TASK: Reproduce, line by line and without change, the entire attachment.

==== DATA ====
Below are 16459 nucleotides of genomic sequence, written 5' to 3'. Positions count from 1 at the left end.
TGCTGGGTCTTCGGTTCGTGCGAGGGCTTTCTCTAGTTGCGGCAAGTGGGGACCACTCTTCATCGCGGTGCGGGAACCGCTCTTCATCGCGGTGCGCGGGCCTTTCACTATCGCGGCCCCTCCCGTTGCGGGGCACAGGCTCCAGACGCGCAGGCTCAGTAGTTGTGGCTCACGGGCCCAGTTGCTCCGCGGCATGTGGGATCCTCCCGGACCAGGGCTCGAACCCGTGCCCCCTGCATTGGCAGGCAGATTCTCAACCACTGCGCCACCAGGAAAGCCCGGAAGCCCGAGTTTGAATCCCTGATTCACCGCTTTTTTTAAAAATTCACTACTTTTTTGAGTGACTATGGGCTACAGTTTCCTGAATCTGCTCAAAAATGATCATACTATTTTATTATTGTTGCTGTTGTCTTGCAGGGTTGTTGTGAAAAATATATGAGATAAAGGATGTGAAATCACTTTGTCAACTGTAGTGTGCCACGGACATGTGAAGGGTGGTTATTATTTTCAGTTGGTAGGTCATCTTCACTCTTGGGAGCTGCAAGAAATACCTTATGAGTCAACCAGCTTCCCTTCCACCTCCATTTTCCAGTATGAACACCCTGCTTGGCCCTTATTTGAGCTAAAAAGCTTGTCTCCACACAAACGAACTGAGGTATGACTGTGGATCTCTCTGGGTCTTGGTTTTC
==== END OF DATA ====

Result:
Below are 16459 nucleotides of genomic sequence, written 5' to 3'. Positions count from 1 at the left end.
TGCTGGGTCTTCGGTTCGTGCGAGGGCTTTCTCTAGTTGCGGCAAGTGGGGACCACTCTTCATCGCGGTGCGGGAACCGCTCTTCATCGCGGTGCGCGGGCCTTTCACTATCGCGGCCCCTCCCGTTGCGGGGCACAGGCTCCAGACGCGCAGGCTCAGTAGTTGTGGCTCACGGGCCCAGTTGCTCCGCGGCATGTGGGATCCTCCCGGACCAGGGCTCGAACCCGTGCCCCCTGCATTGGCAGGCAGATTCTCAACCACTGCGCCACCAGGAAAGCCCGGAAGCCCGAGTTTGAATCCCTGATTCACCGCTTTTTTTAAAAATTCACTACTTTTTTGAGTGACTATGGGCTACAGTTTCCTGAATCTGCTCAAAAATGATCATACTATTTTATTATTGTTGCTGTTGTCTTGCAGGGTTGTTGTGAAAAATATATGAGATAAAGGATGTGAAATCACTTTGTCAACTGTAGTGTGCCACGGACATGTGAAGGGTGGTTATTATTTTCAGTTGGTAGGTCATCTTCACTCTTGGGAGCTGCAAGAAATACCTTATGAGTCAACCAGCTTCCCTTCCACCTCCATTTTCCAGTATGAACACCCTGCTTGGCCCTTATTTGAGCTAAAAAGCTTGTCTCCACACAAACGAACTGAGGTATGACTGTGGATCTCTCTGGGTCTTGGTTTTC